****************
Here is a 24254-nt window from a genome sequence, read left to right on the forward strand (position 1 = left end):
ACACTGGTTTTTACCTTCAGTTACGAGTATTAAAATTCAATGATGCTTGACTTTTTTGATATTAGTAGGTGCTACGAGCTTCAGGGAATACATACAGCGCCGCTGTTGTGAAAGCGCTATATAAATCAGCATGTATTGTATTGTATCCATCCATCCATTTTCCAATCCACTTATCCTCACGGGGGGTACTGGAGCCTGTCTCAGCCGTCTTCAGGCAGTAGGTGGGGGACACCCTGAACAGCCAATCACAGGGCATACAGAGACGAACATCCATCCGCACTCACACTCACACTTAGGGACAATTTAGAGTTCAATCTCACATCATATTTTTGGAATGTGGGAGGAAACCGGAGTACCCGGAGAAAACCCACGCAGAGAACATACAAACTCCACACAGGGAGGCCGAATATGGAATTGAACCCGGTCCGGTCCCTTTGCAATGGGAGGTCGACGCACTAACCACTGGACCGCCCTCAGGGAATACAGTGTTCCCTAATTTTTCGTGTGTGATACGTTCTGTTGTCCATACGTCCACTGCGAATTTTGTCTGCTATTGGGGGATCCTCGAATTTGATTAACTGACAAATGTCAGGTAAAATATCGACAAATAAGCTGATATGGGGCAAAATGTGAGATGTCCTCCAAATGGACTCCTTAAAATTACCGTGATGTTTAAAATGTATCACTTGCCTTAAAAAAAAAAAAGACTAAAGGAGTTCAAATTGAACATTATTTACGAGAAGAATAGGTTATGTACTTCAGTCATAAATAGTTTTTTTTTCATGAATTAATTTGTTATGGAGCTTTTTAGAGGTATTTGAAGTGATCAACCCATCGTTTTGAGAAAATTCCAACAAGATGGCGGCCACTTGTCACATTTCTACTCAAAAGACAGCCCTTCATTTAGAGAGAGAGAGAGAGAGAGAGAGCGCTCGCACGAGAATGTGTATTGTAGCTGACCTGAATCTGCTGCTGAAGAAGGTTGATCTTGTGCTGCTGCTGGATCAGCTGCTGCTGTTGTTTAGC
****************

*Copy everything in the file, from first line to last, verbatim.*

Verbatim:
Here is a 24254-nt window from a genome sequence, read left to right on the forward strand (position 1 = left end):
ACACTGGTTTTTACCTTCAGTTACGAGTATTAAAATTCAATGATGCTTGACTTTTTTGATATTAGTAGGTGCTACGAGCTTCAGGGAATACATACAGCGCCGCTGTTGTGAAAGCGCTATATAAATCAGCATGTATTGTATTGTATCCATCCATCCATTTTCCAATCCACTTATCCTCACGGGGGGTACTGGAGCCTGTCTCAGCCGTCTTCAGGCAGTAGGTGGGGGACACCCTGAACAGCCAATCACAGGGCATACAGAGACGAACATCCATCCGCACTCACACTCACACTTAGGGACAATTTAGAGTTCAATCTCACATCATATTTTTGGAATGTGGGAGGAAACCGGAGTACCCGGAGAAAACCCACGCAGAGAACATACAAACTCCACACAGGGAGGCCGAATATGGAATTGAACCCGGTCCGGTCCCTTTGCAATGGGAGGTCGACGCACTAACCACTGGACCGCCCTCAGGGAATACAGTGTTCCCTAATTTTTCGTGTGTGATACGTTCTGTTGTCCATACGTCCACTGCGAATTTTGTCTGCTATTGGGGGATCCTCGAATTTGATTAACTGACAAATGTCAGGTAAAATATCGACAAATAAGCTGATATGGGGCAAAATGTGAGATGTCCTCCAAATGGACTCCTTAAAATTACCGTGATGTTTAAAATGTATCACTTGCCTTAAAAAAAAAAAAGACTAAAGGAGTTCAAATTGAACATTATTTACGAGAAGAATAGGTTATGTACTTCAGTCATAAATAGTTTTTTTTTCATGAATTAATTTGTTATGGAGCTTTTTAGAGGTATTTGAAGTGATCAACCCATCGTTTTGAGAAAATTCCAACAAGATGGCGGCCACTTGTCACATTTCTACTCAAAAGACAGCCCTTCATTTAGAGAGAGAGAGAGAGAGAGAGAGCGCTCGCACGAGAATGTGTATTGTAGCTGACCTGAATCTGCTGCTGAAGAAGGTTGATCTTGTGCTGCTGCTGGATCAGCTGCTGCTGTTGTTTAGC